A is for Architecture

| February 13, 2014

In “Panopticism”, Foucault states that the purpose of the Panopticon was “to induce in the inmate a state of conscious and permanent visibility that assures the automatic functioning of power” (147). Bentham believed that power should be visible, but unverifiable. Through the Panopticon’s invisibility, there “is a guarantee of order” (147). The Panopticon allows for the subordination of many people while the number of people operating the Panopticon is minimal; this was Bentham’s ideal. Thus, panoptic institutions were light in the sense that force was no longer needed to force the convict into good behavior, and bars, chains, and heavy locks were unnecessary. The Panopticon fascinates me as this is an example which illustrates how architecture can have power and control over people’s minds. The people within the Panopticon undergo self-discipline as they become the principle of their own subjection. This is related to “Constructing Inequality: City Spaces and the Architecture of Citizenship” as Bickford argues against the very notion of the Panopticon as it removes the presence of a multiplicity of perceiving and perceived others. There is a distinct separation between the two. As Foucault states, “The crowd, a compact mass, a locus of multiple exchanges, individualities merging together, a collective effect, is abolished and replaced by a collection of separated individualities” (147). Those within the Panopticon are controlled by the architecture and construction of the tower itself.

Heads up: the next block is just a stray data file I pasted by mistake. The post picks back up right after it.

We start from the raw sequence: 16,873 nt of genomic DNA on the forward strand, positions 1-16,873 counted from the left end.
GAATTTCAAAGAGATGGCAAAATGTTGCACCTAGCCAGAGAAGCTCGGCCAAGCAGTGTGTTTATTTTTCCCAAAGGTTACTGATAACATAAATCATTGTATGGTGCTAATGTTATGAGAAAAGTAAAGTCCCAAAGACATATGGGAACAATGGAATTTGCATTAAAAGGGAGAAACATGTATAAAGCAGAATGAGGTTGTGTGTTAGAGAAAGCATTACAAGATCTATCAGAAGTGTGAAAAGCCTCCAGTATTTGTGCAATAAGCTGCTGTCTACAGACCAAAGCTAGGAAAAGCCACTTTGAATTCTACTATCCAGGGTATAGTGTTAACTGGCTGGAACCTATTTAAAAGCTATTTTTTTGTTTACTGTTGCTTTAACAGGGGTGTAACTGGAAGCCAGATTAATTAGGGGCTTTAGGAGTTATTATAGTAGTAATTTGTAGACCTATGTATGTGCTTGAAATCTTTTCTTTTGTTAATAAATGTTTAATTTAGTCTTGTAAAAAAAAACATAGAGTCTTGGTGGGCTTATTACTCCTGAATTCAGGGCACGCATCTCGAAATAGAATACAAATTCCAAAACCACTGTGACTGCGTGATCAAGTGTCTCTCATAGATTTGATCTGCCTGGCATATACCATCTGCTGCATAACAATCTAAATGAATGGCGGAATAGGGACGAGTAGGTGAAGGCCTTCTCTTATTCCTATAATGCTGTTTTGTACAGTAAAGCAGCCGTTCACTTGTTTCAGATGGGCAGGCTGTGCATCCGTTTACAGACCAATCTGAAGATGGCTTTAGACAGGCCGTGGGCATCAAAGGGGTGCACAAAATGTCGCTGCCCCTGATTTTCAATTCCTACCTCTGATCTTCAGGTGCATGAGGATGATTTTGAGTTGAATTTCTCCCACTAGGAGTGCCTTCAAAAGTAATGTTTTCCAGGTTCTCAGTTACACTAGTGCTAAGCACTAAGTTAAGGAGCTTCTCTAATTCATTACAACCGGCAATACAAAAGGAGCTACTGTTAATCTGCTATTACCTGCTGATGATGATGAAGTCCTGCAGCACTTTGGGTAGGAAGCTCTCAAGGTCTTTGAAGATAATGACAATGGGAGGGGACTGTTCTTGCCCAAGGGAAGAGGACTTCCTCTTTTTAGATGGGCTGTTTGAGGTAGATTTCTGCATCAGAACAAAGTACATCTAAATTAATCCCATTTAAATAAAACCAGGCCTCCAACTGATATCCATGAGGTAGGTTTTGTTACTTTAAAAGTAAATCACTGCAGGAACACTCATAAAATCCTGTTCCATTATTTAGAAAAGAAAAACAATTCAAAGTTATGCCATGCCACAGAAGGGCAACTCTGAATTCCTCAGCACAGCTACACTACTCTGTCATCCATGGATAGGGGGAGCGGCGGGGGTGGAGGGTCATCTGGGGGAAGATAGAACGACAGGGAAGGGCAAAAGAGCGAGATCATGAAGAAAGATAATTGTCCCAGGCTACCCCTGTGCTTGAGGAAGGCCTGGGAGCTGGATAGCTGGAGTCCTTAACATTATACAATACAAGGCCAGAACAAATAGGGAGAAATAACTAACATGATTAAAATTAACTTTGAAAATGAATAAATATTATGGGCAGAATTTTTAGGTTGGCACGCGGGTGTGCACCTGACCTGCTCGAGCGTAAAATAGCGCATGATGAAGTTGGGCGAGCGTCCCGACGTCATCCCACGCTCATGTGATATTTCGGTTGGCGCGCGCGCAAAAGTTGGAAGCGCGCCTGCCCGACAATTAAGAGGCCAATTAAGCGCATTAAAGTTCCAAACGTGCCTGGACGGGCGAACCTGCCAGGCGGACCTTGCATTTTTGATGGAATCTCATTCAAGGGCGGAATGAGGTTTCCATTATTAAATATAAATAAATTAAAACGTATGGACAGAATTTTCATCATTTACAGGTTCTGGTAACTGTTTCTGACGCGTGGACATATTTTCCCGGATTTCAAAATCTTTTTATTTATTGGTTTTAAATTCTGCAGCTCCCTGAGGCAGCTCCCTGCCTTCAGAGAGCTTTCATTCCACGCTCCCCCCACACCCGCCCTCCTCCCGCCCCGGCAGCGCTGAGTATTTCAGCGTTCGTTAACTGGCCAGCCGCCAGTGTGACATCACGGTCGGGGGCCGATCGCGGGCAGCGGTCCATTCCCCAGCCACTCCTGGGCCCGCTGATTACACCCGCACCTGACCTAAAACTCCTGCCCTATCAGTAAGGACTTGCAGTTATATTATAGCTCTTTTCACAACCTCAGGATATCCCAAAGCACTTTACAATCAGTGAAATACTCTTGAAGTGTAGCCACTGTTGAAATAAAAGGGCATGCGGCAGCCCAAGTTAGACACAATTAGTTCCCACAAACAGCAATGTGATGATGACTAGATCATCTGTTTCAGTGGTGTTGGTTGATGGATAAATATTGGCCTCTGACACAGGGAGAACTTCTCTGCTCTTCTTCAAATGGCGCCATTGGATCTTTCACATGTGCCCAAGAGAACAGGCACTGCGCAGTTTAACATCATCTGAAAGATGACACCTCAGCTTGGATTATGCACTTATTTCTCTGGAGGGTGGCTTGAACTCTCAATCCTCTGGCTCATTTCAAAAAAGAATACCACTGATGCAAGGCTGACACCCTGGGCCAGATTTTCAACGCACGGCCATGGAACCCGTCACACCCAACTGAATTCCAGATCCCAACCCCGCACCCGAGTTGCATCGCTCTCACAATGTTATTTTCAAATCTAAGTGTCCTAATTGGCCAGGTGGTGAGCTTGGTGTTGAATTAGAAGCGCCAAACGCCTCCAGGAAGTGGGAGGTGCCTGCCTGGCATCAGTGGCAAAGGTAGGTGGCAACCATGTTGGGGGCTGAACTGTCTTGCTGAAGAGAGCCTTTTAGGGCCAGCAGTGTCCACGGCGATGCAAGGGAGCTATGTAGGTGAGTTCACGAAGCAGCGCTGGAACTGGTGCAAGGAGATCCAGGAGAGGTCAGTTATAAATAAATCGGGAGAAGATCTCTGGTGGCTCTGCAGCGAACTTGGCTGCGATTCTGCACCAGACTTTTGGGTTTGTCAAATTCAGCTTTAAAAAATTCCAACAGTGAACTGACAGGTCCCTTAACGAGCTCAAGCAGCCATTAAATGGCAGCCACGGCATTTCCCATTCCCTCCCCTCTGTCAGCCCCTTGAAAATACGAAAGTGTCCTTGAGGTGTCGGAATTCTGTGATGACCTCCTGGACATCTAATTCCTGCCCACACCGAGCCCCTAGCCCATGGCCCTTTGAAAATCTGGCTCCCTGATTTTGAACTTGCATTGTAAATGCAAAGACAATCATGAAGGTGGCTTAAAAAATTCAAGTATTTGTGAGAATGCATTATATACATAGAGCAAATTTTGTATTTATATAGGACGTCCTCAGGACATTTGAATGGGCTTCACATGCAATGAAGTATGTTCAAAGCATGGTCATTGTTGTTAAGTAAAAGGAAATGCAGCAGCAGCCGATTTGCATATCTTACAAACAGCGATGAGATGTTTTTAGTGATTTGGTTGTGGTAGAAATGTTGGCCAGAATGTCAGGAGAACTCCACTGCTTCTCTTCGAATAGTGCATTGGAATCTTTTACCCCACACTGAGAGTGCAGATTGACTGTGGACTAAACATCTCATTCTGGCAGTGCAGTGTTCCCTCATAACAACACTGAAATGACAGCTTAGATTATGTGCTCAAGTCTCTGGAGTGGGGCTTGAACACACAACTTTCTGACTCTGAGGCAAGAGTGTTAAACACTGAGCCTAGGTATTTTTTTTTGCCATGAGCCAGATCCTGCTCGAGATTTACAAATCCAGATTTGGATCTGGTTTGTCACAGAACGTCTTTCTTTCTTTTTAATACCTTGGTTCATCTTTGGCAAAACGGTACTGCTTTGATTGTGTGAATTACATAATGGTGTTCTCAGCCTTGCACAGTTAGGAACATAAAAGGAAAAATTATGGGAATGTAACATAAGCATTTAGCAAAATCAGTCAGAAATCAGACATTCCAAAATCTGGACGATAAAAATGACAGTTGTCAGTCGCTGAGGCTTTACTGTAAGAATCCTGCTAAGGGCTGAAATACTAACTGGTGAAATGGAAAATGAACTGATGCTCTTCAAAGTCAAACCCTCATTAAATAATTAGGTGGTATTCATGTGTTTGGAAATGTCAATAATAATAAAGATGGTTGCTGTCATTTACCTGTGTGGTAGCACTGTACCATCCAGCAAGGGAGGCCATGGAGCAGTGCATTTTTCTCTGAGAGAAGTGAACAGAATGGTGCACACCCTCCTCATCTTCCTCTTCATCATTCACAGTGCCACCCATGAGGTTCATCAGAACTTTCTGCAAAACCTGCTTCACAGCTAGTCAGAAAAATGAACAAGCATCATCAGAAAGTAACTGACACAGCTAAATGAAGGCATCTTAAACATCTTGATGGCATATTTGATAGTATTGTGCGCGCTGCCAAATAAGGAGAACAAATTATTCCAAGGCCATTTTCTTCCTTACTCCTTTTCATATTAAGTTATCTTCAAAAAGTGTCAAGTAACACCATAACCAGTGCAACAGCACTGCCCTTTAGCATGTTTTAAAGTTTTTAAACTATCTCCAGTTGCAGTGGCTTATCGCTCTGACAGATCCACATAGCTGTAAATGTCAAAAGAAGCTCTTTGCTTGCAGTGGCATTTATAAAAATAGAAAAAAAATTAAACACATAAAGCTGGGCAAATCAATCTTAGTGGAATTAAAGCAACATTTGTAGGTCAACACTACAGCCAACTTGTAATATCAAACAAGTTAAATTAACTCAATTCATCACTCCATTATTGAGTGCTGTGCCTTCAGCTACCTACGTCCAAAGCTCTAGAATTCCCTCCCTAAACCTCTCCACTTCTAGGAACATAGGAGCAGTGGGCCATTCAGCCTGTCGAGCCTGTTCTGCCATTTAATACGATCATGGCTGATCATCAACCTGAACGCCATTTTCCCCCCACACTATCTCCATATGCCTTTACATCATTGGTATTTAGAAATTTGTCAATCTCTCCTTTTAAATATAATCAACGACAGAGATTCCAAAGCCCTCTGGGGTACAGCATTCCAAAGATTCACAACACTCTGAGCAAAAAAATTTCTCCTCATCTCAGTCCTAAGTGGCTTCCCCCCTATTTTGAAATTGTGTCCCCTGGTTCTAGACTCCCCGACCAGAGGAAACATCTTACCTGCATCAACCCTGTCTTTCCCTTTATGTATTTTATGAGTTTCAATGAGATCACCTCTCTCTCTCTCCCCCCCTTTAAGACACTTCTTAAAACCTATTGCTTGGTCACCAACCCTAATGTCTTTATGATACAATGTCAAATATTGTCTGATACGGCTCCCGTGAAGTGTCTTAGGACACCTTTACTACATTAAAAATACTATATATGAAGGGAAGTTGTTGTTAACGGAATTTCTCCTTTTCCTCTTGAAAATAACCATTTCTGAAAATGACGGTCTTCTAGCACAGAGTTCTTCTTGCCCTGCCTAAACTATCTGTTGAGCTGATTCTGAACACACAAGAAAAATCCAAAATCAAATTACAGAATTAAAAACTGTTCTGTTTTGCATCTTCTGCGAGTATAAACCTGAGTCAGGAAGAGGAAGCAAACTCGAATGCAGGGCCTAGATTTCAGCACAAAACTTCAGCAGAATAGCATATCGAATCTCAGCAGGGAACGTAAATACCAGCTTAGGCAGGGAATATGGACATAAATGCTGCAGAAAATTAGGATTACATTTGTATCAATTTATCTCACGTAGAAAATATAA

Meagher, Sharon M., ed. Philosophy and the City: Classic to Contemporary Writings. Albany: State University of New York Press, 2008. Print.